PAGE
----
Having a Child with Down Syndrome, Part XLV: Skating

Copyright © 2013 Stephen Hawley, all rights reserved.

Taking Mouse StepsI don’t know why skating is important to me.  I think it has to do with the fact that it’s really hard to get Alice out and active in the winter.  She’s reluctant to go out in the snow and there isn’t a terrific motivation, and if she’s out with her brother, he can end up roughing her up in ways that don’t allow her to retaliate other than yelling at him.  It’s not particularly fun.  When she was smaller, we had her out on the ice on very wide double-blades.  They worked OK, but she wasn’t very confident.  Later, we got a pair of single blade skates and tried her out on the ice.  She was happy with the idea, but terrified with the reality, and understandably so.  It doesn’t help that I don’t know how to teach beginning skating.

I tried a couple other things and then started to rely on using a sled hockey sled, which while it got her out of the house, puts her in a completely passive role.  I’d like her to be more active.  The Learn to Skate program has been very welcoming and I brought her out last week to do sled riding.  The director of the program told me that her could get her to skate and told me how to prepare her.  We practiced on the skates taking “mouse steps” on carpet.  I brought her out with snow pants, warm clothes, skates and a helmet and a good attitude.  Over all, she took 7 assisted steps on the ice – more than I was expecting.  It was challenging.  They wanted me on the ice, which I was not expecting – Alice fights me in challenging situations and is more likely to completely give up, which she demonstrated by making it perfectly clear that she was only going to work with the coaches, not me.  Yet, this is the element of parenthood that I do because I don’t know what else can or should do.  I was kneeling down on the ice in front of Alice acting as support, while I my pants under my knees were freezing to the ice.

The rink also hosts an Adaptive Skating program.  I have been trying to get her to this for some time, but her schedule hasn’t worked out well.  We went today and I found that they were well equipped, but ill-prepared for Alice.  They had a lot of good equipment, but not expertise, which is sad.  I was hoping that they would have some people who I could talk to about Alice’s challenges and offer constructive suggestions on how to do what we do better. Alice is in a funny space – she’s not so handicapped that she needs a wheelchair, but she’s handicapped to the point where walking is a challenge and skating even more so.  I did more of what we did yesterday and then tried her with a walker, which you see above.  I was very surprised at how well she did with it, but at some point she decided that she was through working and that she couldn’t do any of this and that her foot hurt and that the world was coming to end, and so was skating.  No more.  I fought with her to get her to move herself to the bench and take a break.  While tears were slowing, I tried to figure out how to end this on a positive note.  Alice led me to that by getting up and learning over the bench and playing with the push handle on a sled.  I asked her if she wanted to ride in the sled.  Yes!  I said that if she could take three good baby steps on the ice, we would do the sled.  She was up in a second and was nearly on the ice ahead of me.  I knelt back on the ice and offered a little support and she did a very quick and well-defined 1-2-3, while counting out the steps.  Done.  Put me in the sled.  I had her do it again.  She did.  And again.  She did.  So at the end, I had her do 9 steps in succession – more than she did in total at Learn to Skate, just to get into the sled.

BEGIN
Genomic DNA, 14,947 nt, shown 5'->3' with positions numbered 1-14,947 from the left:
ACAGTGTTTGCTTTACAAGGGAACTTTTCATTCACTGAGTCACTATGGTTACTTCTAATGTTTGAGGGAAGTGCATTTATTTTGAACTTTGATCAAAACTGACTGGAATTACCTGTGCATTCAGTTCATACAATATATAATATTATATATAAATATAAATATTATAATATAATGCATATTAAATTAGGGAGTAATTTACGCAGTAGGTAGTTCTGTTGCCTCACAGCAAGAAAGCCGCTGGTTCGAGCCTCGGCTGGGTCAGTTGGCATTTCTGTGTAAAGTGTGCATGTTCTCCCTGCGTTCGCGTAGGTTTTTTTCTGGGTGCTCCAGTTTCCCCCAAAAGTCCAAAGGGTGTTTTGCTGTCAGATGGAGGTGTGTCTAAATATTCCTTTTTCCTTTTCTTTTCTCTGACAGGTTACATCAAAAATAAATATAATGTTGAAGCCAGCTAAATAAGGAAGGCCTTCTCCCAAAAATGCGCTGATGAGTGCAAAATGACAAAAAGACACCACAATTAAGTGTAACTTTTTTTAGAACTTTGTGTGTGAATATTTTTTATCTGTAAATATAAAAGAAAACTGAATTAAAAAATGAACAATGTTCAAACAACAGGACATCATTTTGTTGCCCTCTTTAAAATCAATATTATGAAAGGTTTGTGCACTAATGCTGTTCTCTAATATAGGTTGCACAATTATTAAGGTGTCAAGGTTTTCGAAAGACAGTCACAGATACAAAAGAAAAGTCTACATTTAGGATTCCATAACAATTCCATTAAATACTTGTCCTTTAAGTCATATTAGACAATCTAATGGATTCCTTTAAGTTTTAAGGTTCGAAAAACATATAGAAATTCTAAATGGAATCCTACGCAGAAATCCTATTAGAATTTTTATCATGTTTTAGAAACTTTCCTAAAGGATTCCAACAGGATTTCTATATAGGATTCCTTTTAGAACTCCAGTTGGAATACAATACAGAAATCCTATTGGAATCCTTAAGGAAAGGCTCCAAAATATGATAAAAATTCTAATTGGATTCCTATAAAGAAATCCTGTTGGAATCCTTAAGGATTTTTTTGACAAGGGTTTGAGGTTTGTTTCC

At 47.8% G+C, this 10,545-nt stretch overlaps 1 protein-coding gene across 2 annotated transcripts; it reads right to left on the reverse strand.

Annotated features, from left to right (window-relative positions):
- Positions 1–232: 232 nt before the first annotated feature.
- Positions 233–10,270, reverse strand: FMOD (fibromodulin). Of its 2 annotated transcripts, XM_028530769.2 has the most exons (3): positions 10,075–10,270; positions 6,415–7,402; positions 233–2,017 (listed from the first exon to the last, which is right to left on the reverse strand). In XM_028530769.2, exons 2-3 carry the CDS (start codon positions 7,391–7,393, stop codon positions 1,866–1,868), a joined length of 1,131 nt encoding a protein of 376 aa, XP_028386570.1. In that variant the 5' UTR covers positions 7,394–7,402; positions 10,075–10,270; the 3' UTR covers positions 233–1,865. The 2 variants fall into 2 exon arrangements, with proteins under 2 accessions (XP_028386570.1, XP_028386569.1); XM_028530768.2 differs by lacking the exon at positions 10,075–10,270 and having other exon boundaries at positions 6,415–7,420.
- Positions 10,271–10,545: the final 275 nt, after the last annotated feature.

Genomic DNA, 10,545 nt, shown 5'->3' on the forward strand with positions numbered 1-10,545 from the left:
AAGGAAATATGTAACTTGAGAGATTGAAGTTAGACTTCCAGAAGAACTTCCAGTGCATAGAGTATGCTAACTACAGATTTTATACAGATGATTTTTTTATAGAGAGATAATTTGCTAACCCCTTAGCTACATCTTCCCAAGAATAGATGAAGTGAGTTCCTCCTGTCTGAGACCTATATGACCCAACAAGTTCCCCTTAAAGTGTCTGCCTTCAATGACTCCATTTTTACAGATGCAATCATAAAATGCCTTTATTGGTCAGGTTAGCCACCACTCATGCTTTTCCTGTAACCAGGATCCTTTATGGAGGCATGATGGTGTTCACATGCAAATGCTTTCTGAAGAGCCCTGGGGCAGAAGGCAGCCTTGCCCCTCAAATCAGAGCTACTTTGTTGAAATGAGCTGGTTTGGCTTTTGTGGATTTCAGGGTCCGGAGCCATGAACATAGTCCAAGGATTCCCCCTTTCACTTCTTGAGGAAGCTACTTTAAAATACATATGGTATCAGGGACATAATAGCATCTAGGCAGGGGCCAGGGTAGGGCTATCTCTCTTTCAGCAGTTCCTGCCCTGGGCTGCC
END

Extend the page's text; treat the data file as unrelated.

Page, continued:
Hopefully we can do the Learn to Skate next week.


0 replies on “Having a Child with Down Syndrome, Part XLV: Skating”

I think it is pretty typical for kids to try to get away with more with parents. She may do better if you are not around (but of course you know your child best).
I think this is why they dont’ let parents in the room at the dentist. Kids will listen to the dentist and get on with it if parents are not there, but will whine and cajole if you are.

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